Labour MP Chuka Umunna has called again for a People’s Vote on a final Brexit deal after an influential global body warned of continuing “high uncertainties” over its outcome.
The Organisation for Economic Co-operation and Development (OECD)’s twice-yearly Economic Outlook report found that economic growth remains “modest” in the UK, compared with other major economies.
It warned that the government must stand ready to ease up on austerity measures if growth weakens significantly in the run-up to the UK’s withdrawal from the EU.
Brexit negotiations should aim to “preserve open trade with the European Union and high access for financial services to EU markets”, said the report.
Mr Ummuna said: “The OECD are forecasting that the slump in growth caused by Brexit shows no sign of ending.
“The reality is that if we leave the EU, our economy will be badly hit for years to come.
“Brexit is a big deal, too big to ignore. That is why the demand for a people’s vote on the final Brexit deal is growing all the time.”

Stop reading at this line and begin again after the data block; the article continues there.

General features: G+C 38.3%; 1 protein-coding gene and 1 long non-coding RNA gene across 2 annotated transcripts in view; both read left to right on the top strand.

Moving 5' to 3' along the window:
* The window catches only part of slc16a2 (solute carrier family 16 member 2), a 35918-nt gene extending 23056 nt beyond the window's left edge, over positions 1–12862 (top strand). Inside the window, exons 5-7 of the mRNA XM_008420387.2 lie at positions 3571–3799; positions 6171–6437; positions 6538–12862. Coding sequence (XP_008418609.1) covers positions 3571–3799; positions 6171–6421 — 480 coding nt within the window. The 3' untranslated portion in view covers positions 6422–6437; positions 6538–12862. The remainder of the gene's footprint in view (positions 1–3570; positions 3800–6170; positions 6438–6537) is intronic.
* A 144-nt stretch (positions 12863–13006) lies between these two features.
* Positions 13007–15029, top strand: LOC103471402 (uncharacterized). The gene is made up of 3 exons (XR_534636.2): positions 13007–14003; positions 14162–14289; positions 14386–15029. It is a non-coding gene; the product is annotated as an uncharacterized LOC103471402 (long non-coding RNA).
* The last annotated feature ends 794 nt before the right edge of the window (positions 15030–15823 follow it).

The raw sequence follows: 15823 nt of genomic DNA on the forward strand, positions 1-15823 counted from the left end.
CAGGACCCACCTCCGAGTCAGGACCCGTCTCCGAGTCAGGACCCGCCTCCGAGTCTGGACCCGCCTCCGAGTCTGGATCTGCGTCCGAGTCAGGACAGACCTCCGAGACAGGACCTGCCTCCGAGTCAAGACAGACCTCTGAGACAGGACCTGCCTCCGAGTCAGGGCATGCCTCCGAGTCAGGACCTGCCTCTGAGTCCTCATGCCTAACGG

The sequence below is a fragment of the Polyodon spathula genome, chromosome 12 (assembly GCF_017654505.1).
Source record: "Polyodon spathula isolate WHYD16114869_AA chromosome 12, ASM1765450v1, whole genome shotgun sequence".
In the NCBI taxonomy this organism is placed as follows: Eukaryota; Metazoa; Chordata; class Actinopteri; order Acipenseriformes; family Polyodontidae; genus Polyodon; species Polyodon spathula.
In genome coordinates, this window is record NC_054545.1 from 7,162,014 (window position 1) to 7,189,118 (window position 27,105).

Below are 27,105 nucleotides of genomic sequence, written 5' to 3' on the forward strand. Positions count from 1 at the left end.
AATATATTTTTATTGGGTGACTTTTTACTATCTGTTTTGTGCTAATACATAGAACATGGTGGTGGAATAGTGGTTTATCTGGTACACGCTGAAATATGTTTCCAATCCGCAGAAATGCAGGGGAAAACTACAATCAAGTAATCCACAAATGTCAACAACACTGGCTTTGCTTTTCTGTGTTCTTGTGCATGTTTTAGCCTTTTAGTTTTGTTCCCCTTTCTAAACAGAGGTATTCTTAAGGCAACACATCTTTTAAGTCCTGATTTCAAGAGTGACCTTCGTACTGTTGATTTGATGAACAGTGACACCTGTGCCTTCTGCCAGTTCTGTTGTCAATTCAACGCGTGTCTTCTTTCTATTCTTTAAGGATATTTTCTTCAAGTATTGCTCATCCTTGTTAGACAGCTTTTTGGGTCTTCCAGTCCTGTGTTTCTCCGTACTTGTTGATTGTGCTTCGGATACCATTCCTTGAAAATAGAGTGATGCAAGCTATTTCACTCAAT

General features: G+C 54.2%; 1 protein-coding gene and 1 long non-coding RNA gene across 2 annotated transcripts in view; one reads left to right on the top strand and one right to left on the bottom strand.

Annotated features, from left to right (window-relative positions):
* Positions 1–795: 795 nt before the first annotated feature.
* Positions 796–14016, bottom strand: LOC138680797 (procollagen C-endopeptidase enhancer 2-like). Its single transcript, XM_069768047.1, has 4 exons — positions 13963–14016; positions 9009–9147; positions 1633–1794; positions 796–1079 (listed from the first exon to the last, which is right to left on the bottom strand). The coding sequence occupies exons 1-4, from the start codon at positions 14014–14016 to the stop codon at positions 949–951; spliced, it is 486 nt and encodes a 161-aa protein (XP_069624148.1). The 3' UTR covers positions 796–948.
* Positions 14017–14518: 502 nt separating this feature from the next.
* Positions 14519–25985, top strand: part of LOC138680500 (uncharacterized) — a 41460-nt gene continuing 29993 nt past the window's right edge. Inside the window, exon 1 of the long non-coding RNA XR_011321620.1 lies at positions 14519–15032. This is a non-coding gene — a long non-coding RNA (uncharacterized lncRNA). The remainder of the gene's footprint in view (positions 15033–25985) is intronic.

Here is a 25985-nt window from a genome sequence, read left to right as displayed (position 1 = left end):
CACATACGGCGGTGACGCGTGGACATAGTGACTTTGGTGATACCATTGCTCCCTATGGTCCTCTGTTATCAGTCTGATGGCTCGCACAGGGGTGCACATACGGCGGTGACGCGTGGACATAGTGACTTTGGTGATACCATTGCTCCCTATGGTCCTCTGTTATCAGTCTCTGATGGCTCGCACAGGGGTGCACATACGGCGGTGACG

After Bank of England Governor Mark Carney held back from expected hikes in interest rates, the OECD said that the historically low rates in place since the financial crash of 2008 can be expected to return to “normal” levels only at a “very gradual pace”.
The May 2018 Economic Outlook projected GDP growth of 1.4% in the UK this year – up from 1.2% in its November 2017 forecast.
Growth in 2019 was also nudged up from 1.1% six months ago to 1.3% now.
But the UK continues to lag behind most major economies, with world economic growth forecast at 3.8% this year and 3.9% in 2019.
Projected growth in the eurozone remains above 2% and in the US at about 3% in both years, with only Italy and Japan slated to underperform the UK.
The report said that “modest” growth in the UK was due to “high uncertainties about the outcome of Brexit negotiations”.
Belt-tightening measures planned by the government for 2018 and 2019 were judged to remain “appropriate” in the economic circumstances.
But the authorities should “stand ready to further increase productivity-enhancing measures on investment if growth weakens significantly ahead of Brexit”.